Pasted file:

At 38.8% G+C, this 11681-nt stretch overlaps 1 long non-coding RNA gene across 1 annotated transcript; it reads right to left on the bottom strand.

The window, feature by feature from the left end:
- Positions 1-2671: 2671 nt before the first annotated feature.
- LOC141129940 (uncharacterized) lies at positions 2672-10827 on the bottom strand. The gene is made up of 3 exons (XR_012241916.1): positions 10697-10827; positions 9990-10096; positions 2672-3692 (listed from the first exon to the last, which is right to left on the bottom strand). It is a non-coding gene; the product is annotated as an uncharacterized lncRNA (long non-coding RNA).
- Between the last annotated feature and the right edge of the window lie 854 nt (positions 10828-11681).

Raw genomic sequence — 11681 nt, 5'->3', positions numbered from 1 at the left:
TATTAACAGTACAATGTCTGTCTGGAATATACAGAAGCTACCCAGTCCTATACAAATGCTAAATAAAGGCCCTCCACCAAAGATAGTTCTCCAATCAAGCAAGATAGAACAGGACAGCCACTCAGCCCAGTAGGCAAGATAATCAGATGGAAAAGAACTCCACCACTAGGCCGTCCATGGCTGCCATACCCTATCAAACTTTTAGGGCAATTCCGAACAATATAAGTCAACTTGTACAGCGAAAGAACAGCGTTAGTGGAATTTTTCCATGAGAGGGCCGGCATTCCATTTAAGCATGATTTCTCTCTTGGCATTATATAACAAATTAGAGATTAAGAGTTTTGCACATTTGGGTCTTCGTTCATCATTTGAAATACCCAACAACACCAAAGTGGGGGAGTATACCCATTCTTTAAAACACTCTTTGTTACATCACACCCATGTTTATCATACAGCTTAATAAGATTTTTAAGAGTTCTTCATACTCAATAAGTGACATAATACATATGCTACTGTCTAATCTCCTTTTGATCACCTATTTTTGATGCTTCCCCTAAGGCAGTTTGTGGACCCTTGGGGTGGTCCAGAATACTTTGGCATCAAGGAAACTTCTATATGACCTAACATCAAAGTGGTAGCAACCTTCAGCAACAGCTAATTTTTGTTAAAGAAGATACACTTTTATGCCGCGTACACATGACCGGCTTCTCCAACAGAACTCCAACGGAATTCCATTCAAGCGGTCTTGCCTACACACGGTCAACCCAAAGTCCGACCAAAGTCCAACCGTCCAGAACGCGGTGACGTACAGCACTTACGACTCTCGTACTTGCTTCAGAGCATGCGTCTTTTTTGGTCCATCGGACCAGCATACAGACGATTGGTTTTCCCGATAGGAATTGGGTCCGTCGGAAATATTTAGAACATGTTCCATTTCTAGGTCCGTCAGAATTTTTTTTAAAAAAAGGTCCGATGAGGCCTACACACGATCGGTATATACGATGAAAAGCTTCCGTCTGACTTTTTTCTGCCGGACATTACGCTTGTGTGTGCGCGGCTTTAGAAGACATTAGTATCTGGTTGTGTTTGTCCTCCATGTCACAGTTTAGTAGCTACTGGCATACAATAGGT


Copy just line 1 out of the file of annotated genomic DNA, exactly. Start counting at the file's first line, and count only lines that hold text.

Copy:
At 38.8% G+C, this 11681-nt stretch overlaps 1 long non-coding RNA gene across 1 annotated transcript; it reads right to left on the bottom strand.